WRAPUP 4-US 1st-quarter growth lowered, jobless claims fall

* First-quarter growth revised down to 3 pct

* Business investment slows, consumer spending steady

* Jobless claims fall 14,000 to 460,000 last week
(Updates markets to close)

By Lucia Mutikani

WASHINGTON, May 27 (BestGrowthStock) – The U.S. economy grew at a
slightly slower pace than previously estimated in the first
quarter but the recovery still appeared solid, suggesting the
economy could withstand fallout from the European debt crisis.

Gross domestic product expanded at a 3 percent annual rate,
the Commerce Department said on Thursday, below its initial
estimate of 3.2 percent. That surprised analysts who had
expected growth to be revised up to 3.4 percent after monthly
data pointed to stronger consumption and capital spending.

Although economic activity slowed from the fourth quarter’s
robust pace of 5.6 percent, analysts believe the recovery is
strong enough to absorb a moderate blow from the European
sovereign debt crisis sparked by Greece’s deteriorating

“It’s certainly a downside risk, but we don’t think it’s a
large risk as long as there is no financial contagion. We don’t
see the recovery faltering as a result of these concerns in
Europe,” said Dana Saporta, an economist at Stone & McCarthy
Research Associates in Princeton, New Jersey.

There are worries that austerity measures being adopted by
some European countries to cut huge budget deficits could slow
growth in the region and hurt the global economy.

The president of the St. Louis Federal Reserve Bank, James
Bullard, also played down the risk to the U.S. economy stemming
from Europe.

“Right now, I think the U.S. is going to be a beneficiary
of the crisis in Europe, barring any contagion, and I’m arguing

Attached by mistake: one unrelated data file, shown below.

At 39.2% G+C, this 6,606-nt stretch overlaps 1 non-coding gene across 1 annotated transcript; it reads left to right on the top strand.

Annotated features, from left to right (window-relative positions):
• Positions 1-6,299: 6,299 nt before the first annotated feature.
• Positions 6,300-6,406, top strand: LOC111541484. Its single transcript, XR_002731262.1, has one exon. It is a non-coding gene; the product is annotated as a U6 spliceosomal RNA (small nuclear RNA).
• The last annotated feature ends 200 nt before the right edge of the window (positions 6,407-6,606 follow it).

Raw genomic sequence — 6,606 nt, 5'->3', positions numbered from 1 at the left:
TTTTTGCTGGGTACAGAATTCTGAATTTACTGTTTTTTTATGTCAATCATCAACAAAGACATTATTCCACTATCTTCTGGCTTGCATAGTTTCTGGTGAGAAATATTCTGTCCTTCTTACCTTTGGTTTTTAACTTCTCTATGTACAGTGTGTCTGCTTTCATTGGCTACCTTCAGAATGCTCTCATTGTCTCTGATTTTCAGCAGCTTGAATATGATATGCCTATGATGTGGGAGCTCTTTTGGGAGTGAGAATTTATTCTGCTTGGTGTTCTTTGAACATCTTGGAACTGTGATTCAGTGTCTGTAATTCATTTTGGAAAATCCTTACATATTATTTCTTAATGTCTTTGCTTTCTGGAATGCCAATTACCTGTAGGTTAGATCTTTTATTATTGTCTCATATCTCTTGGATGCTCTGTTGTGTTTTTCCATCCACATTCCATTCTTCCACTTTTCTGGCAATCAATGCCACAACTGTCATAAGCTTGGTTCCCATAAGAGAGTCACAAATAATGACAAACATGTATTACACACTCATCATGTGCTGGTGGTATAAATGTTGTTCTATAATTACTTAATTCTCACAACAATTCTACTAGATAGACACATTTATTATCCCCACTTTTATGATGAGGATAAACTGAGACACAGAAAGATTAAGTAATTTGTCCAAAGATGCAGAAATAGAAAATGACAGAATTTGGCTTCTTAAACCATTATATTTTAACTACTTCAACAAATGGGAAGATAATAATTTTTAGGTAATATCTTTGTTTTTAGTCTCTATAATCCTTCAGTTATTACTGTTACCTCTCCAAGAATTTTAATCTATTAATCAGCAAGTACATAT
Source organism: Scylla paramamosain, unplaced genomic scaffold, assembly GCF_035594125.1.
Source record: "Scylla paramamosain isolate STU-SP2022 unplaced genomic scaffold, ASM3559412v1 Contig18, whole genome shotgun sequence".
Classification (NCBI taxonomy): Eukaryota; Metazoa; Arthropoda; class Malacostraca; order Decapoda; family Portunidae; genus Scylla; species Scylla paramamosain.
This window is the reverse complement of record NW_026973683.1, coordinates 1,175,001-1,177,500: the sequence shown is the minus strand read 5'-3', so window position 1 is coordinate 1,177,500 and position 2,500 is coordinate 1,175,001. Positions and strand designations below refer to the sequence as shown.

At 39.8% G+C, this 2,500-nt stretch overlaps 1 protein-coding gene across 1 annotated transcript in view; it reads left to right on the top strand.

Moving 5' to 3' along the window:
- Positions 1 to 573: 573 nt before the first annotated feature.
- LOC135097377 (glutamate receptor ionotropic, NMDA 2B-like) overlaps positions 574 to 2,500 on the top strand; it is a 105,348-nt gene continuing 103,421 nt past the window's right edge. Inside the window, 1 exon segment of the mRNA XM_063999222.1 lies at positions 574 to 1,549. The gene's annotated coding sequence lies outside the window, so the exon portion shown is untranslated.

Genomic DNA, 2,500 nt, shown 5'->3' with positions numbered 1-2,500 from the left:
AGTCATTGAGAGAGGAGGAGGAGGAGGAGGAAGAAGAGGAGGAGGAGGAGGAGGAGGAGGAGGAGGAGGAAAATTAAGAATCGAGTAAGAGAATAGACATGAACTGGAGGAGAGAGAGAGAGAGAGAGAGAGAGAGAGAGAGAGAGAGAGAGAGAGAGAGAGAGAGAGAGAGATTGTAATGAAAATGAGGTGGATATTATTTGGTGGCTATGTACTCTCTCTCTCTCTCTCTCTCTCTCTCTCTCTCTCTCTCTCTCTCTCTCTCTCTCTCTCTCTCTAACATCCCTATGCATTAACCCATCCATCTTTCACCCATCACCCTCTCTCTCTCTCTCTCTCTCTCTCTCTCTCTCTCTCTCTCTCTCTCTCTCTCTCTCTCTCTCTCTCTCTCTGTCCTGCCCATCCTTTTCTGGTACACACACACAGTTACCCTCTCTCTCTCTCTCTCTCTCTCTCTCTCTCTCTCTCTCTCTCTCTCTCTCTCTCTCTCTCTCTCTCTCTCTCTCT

that I don’t see how the contagion could occur,” Bullard told
reporters in Stockholm. [ID:nLDE64Q0QI]

In a separate report on Thursday, the Labor Department said
new applications for state jobless benefits fell 14,000 to
460,000 last week, above market forecasts for a decline to
455,000. [ID:nN26222013]


The data had little impact on U.S. financial markets, which
were driven by China’s assertion that Europe remained a key
investment market for its vast foreign exchange reserves,
dismissing a report it was reviewing its holdings of euro zone
government bonds.

On Wall Street, U.S. stocks (Read more about the stock market today. ) rallied, with the broader
Standard & Poor’s 500 index (.SPX: ) closing up more than 3
percent. U.S. government bond prices sagged with the rise in
equities, and the dollar stepped back from near four-year highs
against the euro.

Output in the first three months of the year was pared back
as business spending rose at only a 3.1 percent rate instead of
the 4.1 percent initially reported last month. Spending grew at
a 5.3 percent pace in the fourth quarter.

Business spending on software and equipment increased at a
12.7 percent rate rather than 13.4 percent. The GDP report also
showed growth in after-tax corporate profits slowed to 2.1
percent in the first quarter after rising 6.5 percent in the